By Bill Burt
---- — SALEM, N.H. — Before entering Canobie Lake Park for his first official charitable endeavor as a member of the Boston Celtics, first-round draft pick Kelly Olynyk held court with a dozen or so media members, mostly talking about the start of his career in the NBA.
The seven-footer out of Gonzaga University gave a lot of canned answers that Celtics fans will no doubt love to hear: “It’s great to be a Celtic’’ ... “I love Boston’’ ... “The fans are passionate.”
But within 15 minutes, the Toronto native was yukking it up after riding the “Policy Pond Log Plume’’ — another way of saying “you’re going to get very wet!” — along with 26 boys and girls who participate in the Massachusetts Society for Prevention of Cruelty to Children summer program.
“Man, that was awesome!” Olynyk said soon after getting drenched on the ride.
He wasn’t alone. The faces of all of the children from the Boston area were just as awestruck during their day at the park, which donated tickets and meals to the kids.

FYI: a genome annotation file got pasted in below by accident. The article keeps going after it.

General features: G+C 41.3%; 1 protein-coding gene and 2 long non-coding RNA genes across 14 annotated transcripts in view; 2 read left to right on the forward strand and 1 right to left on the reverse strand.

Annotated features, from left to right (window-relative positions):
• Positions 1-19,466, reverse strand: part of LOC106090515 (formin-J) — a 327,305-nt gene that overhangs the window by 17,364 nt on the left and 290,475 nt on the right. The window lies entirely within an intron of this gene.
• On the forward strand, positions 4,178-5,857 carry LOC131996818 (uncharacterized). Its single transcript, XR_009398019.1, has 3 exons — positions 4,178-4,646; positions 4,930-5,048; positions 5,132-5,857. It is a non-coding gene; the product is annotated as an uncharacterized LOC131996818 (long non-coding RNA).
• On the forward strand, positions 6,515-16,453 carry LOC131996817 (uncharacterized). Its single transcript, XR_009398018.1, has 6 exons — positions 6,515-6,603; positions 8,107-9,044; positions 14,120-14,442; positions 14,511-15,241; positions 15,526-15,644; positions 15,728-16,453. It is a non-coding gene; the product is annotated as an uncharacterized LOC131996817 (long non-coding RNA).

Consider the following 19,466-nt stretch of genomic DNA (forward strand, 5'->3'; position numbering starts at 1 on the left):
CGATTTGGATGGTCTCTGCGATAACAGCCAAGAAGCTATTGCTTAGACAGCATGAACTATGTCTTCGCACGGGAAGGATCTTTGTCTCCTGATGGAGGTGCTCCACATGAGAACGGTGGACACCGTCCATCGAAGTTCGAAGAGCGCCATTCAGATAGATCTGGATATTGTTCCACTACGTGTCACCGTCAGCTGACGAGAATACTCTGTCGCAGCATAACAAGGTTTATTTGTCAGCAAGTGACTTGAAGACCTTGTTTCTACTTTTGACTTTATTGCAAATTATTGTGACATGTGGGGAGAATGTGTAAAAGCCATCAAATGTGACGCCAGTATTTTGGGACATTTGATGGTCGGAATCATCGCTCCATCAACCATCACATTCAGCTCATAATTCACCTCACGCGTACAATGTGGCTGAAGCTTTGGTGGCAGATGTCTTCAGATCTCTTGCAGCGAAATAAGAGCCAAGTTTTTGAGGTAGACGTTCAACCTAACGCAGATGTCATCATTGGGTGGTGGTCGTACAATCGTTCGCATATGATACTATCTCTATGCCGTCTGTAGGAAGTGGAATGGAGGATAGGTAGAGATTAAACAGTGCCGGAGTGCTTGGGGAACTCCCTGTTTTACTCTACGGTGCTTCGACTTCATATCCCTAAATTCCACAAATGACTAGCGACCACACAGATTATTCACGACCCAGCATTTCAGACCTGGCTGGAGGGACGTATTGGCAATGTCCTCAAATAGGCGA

“Wow!” said a 10-year-old, with water on her face and covering the green Celtics T-shirt all of the children received. “I want to do it again!”
Olynyk was getting a first-hand look at what the Celtics do as well as any professional franchise in New England, which is to help the needy. In this case, it was boys and girls who have been in and out of foster care, some who have been abused and neglected.
“I don’t know if (Kelly Olynyk) understands what this means to the kids here,” said Mary McGeown, president and CEO of the MSPCC. “This is special, something all of them will never forget.”
McGeown said that one 7-year-old boy couldn’t read before the summer started. Yesterday he was shouting out words he could read from signs all over the park.
This particular MSPCC program, which is co-sponored by the Celtics Shamrock Foundation, runs during the summer, giving the children a “stable, safe haven and another set of eyes during the summer months” when some parents or guardians are working, said McGeown.
Boston Celtics co-owner Steve Pagliuca, who is on the board of the MSPCC, was there yesterday and he was not afraid to take in some of Canobie Lake Park’s most thrilling rides.
“The Celtics are always there,” said McGeown. “They’re here now, but they’re also here when the cameras aren’t around.”